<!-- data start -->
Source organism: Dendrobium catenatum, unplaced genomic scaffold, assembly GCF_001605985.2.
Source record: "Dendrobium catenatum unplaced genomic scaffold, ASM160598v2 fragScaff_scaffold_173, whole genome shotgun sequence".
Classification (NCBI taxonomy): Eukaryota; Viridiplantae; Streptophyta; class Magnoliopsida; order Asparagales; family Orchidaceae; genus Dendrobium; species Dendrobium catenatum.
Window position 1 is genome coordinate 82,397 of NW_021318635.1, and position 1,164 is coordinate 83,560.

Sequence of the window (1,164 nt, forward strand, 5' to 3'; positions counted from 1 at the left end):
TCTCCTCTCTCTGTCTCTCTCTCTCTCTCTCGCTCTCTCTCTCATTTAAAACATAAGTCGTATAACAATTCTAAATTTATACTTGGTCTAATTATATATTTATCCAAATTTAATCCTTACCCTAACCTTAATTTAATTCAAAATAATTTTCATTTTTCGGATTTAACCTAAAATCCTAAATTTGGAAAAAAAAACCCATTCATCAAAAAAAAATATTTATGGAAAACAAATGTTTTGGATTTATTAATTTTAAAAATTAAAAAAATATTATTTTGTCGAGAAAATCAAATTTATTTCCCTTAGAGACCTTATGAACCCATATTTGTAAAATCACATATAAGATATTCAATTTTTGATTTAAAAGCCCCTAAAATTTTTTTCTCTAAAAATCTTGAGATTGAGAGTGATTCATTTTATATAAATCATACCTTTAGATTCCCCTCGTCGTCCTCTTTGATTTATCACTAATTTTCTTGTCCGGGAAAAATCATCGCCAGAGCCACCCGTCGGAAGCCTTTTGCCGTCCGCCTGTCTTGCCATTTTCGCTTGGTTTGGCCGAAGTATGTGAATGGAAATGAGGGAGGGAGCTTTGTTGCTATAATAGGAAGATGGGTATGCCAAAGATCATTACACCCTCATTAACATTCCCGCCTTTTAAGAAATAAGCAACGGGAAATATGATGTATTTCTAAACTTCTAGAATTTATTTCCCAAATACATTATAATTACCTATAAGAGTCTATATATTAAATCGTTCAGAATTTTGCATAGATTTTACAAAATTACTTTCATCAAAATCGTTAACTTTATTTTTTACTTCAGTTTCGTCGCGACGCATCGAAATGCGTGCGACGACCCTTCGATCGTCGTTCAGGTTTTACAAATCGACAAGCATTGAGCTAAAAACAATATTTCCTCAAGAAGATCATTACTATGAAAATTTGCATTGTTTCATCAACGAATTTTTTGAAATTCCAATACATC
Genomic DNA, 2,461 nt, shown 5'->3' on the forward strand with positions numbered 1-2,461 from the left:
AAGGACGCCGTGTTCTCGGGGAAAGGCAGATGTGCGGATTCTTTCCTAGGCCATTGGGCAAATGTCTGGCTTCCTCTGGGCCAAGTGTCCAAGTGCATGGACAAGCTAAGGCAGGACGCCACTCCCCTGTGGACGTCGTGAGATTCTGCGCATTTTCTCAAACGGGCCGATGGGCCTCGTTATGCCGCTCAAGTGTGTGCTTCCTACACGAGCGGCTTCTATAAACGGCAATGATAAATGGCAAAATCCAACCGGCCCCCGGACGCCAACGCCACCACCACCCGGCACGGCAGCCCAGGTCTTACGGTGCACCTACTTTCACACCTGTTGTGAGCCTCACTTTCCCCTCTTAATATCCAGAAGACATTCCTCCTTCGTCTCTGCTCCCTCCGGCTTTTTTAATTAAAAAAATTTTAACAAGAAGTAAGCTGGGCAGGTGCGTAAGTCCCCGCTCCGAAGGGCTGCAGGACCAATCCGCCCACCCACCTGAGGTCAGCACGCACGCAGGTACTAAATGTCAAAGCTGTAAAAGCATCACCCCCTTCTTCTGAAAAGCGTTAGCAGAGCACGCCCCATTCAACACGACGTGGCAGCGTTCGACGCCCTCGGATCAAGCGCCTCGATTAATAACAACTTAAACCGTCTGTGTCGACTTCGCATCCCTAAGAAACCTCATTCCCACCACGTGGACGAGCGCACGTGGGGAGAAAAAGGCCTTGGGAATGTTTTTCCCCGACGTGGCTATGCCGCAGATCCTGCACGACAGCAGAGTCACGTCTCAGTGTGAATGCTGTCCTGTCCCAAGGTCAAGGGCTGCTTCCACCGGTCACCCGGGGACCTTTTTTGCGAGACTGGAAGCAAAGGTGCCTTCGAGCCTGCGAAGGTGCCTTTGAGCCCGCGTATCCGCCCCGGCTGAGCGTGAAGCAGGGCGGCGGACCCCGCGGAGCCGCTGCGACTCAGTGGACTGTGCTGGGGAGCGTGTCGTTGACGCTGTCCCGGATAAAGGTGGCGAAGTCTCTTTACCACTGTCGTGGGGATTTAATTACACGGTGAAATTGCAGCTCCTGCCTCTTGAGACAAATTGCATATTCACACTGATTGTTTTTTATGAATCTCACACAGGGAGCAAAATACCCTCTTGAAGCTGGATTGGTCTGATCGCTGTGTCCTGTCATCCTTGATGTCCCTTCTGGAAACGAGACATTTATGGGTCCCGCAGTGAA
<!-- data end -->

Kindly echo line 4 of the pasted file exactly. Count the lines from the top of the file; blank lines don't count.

Window position 1 is genome coordinate 82,397 of NW_021318635.1, and position 1,164 is coordinate 83,560.